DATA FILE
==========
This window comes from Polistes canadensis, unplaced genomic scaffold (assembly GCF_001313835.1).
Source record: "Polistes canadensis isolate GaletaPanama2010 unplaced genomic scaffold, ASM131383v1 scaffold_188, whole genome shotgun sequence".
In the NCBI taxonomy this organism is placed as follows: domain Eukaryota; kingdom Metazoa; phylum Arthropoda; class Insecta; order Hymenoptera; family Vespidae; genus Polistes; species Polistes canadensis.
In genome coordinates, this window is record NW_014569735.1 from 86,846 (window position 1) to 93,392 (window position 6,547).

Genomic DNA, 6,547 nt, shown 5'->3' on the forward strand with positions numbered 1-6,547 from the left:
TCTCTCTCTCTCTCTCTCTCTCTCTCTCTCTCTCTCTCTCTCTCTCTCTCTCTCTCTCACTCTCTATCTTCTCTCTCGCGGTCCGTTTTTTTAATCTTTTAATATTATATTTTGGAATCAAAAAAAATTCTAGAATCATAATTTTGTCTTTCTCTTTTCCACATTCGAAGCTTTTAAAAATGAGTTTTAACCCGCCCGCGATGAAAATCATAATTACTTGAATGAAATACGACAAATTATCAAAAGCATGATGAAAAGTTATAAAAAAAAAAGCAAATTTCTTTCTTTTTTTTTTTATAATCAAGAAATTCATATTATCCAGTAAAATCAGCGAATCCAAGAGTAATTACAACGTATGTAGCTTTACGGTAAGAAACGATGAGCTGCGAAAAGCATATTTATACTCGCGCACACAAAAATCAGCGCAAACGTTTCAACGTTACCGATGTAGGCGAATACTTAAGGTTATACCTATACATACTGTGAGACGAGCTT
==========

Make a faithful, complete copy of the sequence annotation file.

This window comes from Polistes canadensis, unplaced genomic scaffold (assembly GCF_001313835.1).
Source record: "Polistes canadensis isolate GaletaPanama2010 unplaced genomic scaffold, ASM131383v1 scaffold_188, whole genome shotgun sequence".
In the NCBI taxonomy this organism is placed as follows: domain Eukaryota; kingdom Metazoa; phylum Arthropoda; class Insecta; order Hymenoptera; family Vespidae; genus Polistes; species Polistes canadensis.
In genome coordinates, this window is record NW_014569735.1 from 86,846 (window position 1) to 93,392 (window position 6,547).

Genomic DNA, 6,547 nt, shown 5'->3' on the forward strand with positions numbered 1-6,547 from the left:
TCTCTCTCTCTCTCTCTCTCTCTCTCTCTCTCTCTCTCTCTCTCTCTCTCTCTCTCTCACTCTCTATCTTCTCTCTCGCGGTCCGTTTTTTTAATCTTTTAATATTATATTTTGGAATCAAAAAAAATTCTAGAATCATAATTTTGTCTTTCTCTTTTCCACATTCGAAGCTTTTAAAAATGAGTTTTAACCCGCCCGCGATGAAAATCATAATTACTTGAATGAAATACGACAAATTATCAAAAGCATGATGAAAAGTTATAAAAAAAAAAGCAAATTTCTTTCTTTTTTTTTTTATAATCAAGAAATTCATATTATCCAGTAAAATCAGCGAATCCAAGAGTAATTACAACGTATGTAGCTTTACGGTAAGAAACGATGAGCTGCGAAAAGCATATTTATACTCGCGCACACAAAAATCAGCGCAAACGTTTCAACGTTACCGATGTAGGCGAATACTTAAGGTTATACCTATACATACTGTGAGACGAGCTT